While speaking with Zach, I picked his brain for more information into how they selected what songs. "We listened, and listened, and listened, and listened. It was definitely hard. The way that we did it, is we knew what was already on albums, so all those were excluded. So we narrowed it down to like 30 or 25 options. Tough to pick just ten. And also, we multi track some shows, but we didn't use any of the multi-track, this is all two track, and that had some affect on what shows we could use, because some shows didn't sound good. And with some of the stuff you can hear snare rattles that you wouldn't necessarily hear on a professional studio album, or even a professional live album, but the music couldn't be denied because of a snare rattle. Because in the realm of the whole picture it's still musical, it's in time, it just rattles. So we didn't sacrifice it, because that piece of music needed to be out there, and it sounds good."

So how did they pick the songs, they more or less ran with a vibe. But again, that's not just this CD, that's Sector 9. "Like 'Gift for Gaia', shit dude, that's not even a song. We'll probably never play it again. (Laughing). We haven't yet. And that's what's really cool about a lot of our stuff too, is that you'll never hear some of that stuff ever again. Because that was the moment, and to release it, that's what it's all about."

With the second track, "Jabez," some of you will notice that this song was formerly known as "Drone." Why is it now "Jabez?" Zach enlightened me, "See we have a problem naming songs. Hunter wrote that song (Jabez), and he didn't name it. There's a drone in it, so he named it "Drone." So that's what we called it, and that's what everybody else called it."


photo by wyatt dexter
The next song, twenty minutes of "Ramone & Emiglio," might just be the high point of the album, in fact it might be the single greatest track Sector 9 has put down. The bottom end bass licks and smooth thumps instantly set the course for a serious journey. Next, Hunter's deliberate, slightly angular guitar pushes the sound further. In comes the space swirl keyboard wash of Phipps, as Zach lightly taps his cymbals. Then the pressure changes and one by one each band member drops into one of the hottest pieces of music available. At this point the extremely poignant, and meaningful vocal sample enters, "Here we are, Here we are, Here we are, Here and now." The music exposes emotion, and a driving fury of energy. They exhibit wonderful tension release control, while shifting the musical ground effortlessly.

As "Ramone & Emiglio" progresses, Hunter falls in and out of heavy funk wah wah sections, back into more cutting, and slicing directions. The pressure continues to build, toppling over itself until the 11:54 mark, where it just kicks in, "Here we are, Here and now" and all of a sudden the music opens up and exposes divine inspiration. Phipps then drops into a slight King Tubby dub twist only to segue into an array of blips, bleeps and swooshes, sending the listener into some sort of space walk, star wars journey. Meanwhile Jeffree is rapping on the congas and everything fits perfectly, with five musicians making one sound. The lines are blurred and Sector 9 has once again managed to separate from the physicality of the world, leaving human form behind, dwelling in a time and space that really doesn't have words. Simply put, it's the vibrations of life.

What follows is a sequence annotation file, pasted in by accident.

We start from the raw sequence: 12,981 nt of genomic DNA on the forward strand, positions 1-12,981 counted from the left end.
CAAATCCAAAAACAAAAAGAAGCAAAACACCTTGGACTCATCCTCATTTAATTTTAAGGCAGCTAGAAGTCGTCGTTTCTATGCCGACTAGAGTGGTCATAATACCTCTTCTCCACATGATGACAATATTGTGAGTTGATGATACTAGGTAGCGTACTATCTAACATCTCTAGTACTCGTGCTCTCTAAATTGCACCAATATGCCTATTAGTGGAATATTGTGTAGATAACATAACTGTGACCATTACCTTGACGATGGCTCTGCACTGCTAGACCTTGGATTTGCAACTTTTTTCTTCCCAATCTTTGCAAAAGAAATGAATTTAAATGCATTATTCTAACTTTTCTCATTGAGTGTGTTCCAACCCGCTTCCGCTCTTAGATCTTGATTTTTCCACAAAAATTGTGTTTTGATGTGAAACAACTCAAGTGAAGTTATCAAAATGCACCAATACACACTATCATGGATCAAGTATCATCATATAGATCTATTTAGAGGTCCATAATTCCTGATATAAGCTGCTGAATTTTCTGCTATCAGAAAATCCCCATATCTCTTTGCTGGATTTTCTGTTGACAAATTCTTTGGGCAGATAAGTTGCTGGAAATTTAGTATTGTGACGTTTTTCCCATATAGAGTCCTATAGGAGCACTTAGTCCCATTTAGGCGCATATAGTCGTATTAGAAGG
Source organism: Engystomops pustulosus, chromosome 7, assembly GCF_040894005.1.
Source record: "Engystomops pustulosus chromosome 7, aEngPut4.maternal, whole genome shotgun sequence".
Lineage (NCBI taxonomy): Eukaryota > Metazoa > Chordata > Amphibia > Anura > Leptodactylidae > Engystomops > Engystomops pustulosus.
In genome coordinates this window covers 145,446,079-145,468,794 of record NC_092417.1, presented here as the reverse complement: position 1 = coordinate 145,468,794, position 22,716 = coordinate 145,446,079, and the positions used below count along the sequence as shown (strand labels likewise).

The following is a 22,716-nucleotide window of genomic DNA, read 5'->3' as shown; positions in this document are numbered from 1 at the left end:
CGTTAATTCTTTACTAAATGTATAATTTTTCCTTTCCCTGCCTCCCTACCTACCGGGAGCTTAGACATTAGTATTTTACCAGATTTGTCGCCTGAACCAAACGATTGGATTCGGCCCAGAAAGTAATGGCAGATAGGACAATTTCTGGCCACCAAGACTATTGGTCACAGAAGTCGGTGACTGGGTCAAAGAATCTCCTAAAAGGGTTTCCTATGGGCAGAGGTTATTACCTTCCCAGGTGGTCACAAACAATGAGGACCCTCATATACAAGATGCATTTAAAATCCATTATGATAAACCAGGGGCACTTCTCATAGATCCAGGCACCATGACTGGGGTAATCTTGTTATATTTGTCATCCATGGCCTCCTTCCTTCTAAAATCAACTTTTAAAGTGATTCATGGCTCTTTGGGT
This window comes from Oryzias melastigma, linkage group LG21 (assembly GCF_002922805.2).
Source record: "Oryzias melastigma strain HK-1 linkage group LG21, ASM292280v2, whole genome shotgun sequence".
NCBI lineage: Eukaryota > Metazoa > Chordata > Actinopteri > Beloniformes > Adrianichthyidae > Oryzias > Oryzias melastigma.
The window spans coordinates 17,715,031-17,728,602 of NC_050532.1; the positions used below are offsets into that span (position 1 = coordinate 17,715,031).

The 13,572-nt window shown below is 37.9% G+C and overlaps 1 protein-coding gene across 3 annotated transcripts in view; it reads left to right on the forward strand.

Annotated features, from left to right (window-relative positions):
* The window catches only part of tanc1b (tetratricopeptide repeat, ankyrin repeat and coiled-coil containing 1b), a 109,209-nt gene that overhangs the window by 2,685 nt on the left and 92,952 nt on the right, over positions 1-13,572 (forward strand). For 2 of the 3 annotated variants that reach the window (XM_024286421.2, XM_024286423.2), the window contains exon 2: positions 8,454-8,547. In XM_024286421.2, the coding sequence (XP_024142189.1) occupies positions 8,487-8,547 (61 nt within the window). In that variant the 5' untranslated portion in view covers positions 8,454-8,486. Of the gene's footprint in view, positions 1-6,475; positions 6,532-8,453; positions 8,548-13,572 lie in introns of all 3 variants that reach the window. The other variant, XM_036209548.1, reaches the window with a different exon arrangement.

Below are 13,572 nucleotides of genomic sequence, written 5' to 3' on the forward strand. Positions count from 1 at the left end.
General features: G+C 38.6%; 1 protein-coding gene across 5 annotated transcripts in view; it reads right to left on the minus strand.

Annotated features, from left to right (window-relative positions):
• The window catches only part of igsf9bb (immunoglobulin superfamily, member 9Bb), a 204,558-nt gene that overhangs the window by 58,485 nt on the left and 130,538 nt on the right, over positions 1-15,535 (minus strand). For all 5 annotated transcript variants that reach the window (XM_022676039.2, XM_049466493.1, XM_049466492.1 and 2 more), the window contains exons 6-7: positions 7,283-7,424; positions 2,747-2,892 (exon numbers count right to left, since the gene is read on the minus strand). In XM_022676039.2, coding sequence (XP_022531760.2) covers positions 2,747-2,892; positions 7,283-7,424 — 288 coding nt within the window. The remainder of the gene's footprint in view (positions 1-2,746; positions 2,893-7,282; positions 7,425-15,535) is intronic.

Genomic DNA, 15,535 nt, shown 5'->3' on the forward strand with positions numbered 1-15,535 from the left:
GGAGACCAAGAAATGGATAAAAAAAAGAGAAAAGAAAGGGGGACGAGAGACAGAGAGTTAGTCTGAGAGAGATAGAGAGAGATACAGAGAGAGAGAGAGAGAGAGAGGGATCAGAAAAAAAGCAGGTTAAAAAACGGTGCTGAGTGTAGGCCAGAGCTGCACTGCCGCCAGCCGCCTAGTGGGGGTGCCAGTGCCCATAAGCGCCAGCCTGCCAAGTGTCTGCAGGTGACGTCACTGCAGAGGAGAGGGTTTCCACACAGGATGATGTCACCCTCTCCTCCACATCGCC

This underlying notion of a higher goal and deeper meaning permeates through out Seasons 01. As we continued discussing the names of songs Zach said, "You know there is huge intention with the words we use." And of course there is huge intention, this applies to the entire Sector 9 entity. From the music they play, and the energy they emit this holds true in every step the Sound Tribe makes. Take for instance the final song of the album, "Breach." You can literally hear whales breaching. Where did they get the breaching whale noises, or the other amazing samples. "We had microphones, we went down to the ocean and sampled it. It's all our stuff. And the 'chink - chinkonk' metal sound, well right across the way there were these guys drilling, and we just held up a microphone to a DAT and recorded it. (Laughing) We were just running around, [pretending to hold up a mic] 'Oh that's cool, are we getting a reading here,' and just put it into a computer, rendered it and had fun with it. And the 'Here we are, Here and now. That's actually a Goddess who's part of the Sound Tribe family, and I just sampled her. I wanted some things and she said some stuff."

As I made note of earlier, it's all the Sound Tribe, right down to physically sampling the ocean. And yes I am looking forward to what the Tribe will come up with when they truly learn to use the recording studio, and heavy production value. But this album is pure Sector 9. You would have a hard time trying to capture the essence of STS9 in a controlled environment because it's not controlled. What you are dealing with is energy. The exchange of energy between band and audience. I've said it before, and I will say it again, this is not just music, it's a life support system for the future.

To come back to the end of the album lets look at "Thread" into "Breach." "Thread" is dark, almost evil. But life is too sometimes. And this is art, and art IS life. What could represent life more appropriately than the sound of a whale breaching. . . breathing, living. These are the cycles of life, this is nature, this is Seasons 01.

The Kayceman
JamBase | Head Quarters
Go See Live 9!

[Published on: 3/24/02]